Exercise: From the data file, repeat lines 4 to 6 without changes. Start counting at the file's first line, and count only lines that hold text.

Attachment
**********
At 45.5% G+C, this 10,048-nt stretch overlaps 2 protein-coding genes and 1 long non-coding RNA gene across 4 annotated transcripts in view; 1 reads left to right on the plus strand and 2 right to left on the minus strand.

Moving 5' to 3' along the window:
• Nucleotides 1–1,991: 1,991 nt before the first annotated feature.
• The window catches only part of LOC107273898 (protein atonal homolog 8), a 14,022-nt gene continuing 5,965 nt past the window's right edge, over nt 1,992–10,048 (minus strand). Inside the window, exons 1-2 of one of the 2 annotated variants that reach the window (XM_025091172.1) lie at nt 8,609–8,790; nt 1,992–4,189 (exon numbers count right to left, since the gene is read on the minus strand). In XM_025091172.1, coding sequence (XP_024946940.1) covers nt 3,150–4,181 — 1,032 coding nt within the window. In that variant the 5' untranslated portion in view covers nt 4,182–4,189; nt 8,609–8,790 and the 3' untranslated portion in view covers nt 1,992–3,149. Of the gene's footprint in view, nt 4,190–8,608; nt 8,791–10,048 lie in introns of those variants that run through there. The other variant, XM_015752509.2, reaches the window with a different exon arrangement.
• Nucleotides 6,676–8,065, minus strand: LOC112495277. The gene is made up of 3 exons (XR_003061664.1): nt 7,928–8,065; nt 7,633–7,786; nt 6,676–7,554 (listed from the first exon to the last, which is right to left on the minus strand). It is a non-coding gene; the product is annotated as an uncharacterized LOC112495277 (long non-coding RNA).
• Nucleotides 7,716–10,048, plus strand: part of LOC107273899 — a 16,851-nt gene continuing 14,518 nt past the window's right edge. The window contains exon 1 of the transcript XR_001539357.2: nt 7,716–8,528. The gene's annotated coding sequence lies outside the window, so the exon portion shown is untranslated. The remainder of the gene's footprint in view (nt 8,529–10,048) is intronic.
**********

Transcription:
• The window catches only part of LOC107273898 (protein atonal homolog 8), a 14,022-nt gene continuing 5,965 nt past the window's right edge, over nt 1,992–10,048 (minus strand). Inside the window, exons 1-2 of one of the 2 annotated variants that reach the window (XM_025091172.1) lie at nt 8,609–8,790; nt 1,992–4,189 (exon numbers count right to left, since the gene is read on the minus strand). In XM_025091172.1, coding sequence (XP_024946940.1) covers nt 3,150–4,181 — 1,032 coding nt within the window. In that variant the 5' untranslated portion in view covers nt 4,182–4,189; nt 8,609–8,790 and the 3' untranslated portion in view covers nt 1,992–3,149. Of the gene's footprint in view, nt 4,190–8,608; nt 8,791–10,048 lie in introns of those variants that run through there. The other variant, XM_015752509.2, reaches the window with a different exon arrangement.
• Nucleotides 6,676–8,065, minus strand: LOC112495277. The gene is made up of 3 exons (XR_003061664.1): nt 7,928–8,065; nt 7,633–7,786; nt 6,676–7,554 (listed from the first exon to the last, which is right to left on the minus strand). It is a non-coding gene; the product is annotated as an uncharacterized LOC112495277 (long non-coding RNA).
• Nucleotides 7,716–10,048, plus strand: part of LOC107273899 — a 16,851-nt gene continuing 14,518 nt past the window's right edge. The window contains exon 1 of the transcript XR_001539357.2: nt 7,716–8,528. The gene's annotated coding sequence lies outside the window, so the exon portion shown is untranslated. The remainder of the gene's footprint in view (nt 8,529–10,048) is intronic.